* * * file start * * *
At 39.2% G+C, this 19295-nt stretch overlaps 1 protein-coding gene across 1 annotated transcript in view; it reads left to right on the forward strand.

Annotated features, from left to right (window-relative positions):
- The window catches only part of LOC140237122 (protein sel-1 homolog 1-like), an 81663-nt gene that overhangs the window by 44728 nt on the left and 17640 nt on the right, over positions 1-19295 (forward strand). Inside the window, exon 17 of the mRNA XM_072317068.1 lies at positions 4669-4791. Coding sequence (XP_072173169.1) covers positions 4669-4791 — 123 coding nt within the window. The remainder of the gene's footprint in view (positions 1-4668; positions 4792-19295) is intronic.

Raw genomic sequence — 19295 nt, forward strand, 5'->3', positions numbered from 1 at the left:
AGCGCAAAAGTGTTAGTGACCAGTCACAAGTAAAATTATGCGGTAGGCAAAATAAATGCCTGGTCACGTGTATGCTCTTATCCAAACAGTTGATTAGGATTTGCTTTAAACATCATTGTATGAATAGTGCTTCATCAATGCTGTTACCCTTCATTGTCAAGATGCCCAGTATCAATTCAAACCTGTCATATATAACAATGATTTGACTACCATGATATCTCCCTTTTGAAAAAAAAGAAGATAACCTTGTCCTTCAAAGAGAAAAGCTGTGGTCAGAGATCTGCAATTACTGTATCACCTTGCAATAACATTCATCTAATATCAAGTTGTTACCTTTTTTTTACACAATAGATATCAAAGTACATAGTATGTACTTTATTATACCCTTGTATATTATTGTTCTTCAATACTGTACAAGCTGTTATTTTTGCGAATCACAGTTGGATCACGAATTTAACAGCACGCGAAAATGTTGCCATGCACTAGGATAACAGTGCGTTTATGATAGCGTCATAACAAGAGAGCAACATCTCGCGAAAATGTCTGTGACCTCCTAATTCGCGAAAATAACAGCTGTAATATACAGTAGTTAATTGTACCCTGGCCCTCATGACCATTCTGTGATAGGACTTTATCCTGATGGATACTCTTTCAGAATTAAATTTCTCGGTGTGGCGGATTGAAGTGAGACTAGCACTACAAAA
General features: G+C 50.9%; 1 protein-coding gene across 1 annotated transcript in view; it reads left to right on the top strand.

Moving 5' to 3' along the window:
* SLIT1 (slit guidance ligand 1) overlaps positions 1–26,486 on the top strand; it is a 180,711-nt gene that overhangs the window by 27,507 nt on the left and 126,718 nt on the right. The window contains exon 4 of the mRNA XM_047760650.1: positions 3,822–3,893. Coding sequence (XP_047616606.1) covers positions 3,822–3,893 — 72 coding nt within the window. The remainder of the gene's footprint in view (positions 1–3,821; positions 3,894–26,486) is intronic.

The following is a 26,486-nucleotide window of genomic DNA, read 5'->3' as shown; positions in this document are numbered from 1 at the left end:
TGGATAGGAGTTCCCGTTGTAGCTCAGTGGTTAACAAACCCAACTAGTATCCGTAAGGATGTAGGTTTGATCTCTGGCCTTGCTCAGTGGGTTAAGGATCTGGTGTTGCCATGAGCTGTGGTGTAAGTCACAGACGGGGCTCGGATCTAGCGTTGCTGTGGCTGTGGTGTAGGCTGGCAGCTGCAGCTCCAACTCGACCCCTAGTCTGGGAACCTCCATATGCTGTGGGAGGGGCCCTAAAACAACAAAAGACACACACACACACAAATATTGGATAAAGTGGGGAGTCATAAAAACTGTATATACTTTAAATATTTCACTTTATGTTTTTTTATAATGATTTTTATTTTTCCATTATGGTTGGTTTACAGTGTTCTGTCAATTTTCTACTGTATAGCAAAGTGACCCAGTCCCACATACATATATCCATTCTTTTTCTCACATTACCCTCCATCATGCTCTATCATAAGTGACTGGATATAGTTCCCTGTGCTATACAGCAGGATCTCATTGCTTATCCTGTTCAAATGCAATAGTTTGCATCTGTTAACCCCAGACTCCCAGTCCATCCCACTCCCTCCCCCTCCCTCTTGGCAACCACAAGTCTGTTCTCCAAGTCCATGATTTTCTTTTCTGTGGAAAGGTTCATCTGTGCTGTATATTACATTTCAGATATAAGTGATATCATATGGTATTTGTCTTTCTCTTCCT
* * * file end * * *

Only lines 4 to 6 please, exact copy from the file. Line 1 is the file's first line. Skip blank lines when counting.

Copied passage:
Raw genomic sequence — 19295 nt, forward strand, 5'->3', positions numbered from 1 at the left:
AGCGCAAAAGTGTTAGTGACCAGTCACAAGTAAAATTATGCGGTAGGCAAAATAAATGCCTGGTCACGTGTATGCTCTTATCCAAACAGTTGATTAGGATTTGCTTTAAACATCATTGTATGAATAGTGCTTCATCAATGCTGTTACCCTTCATTGTCAAGATGCCCAGTATCAATTCAAACCTGTCATATATAACAATGATTTGACTACCATGATATCTCCCTTTTGAAAAAAAAGAAGATAACCTTGTCCTTCAAAGAGAAAAGCTGTGGTCAGAGATCTGCAATTACTGTATCACCTTGCAATAACATTCATCTAATATCAAGTTGTTACCTTTTTTTTACACAATAGATATCAAAGTACATAGTATGTACTTTATTATACCCTTGTATATTATTGTTCTTCAATACTGTACAAGCTGTTATTTTTGCGAATCACAGTTGGATCACGAATTTAACAGCACGCGAAAATGTTGCCATGCACTAGGATAACAGTGCGTTTATGATAGCGTCATAACAAGAGAGCAACATCTCGCGAAAATGTCTGTGACCTCCTAATTCGCGAAAATAACAGCTGTAATATACAGTAGTTAATTGTACCCTGGCCCTCATGACCATTCTGTGATAGGACTTTATCCTGATGGATACTCTTTCAGAATTAAATTTCTCGGTGTGGCGGATTGAAGTGAGACTAGCACTACAAAA
General features: G+C 50.9%; 1 protein-coding gene across 1 annotated transcript in view; it reads left to right on the top strand.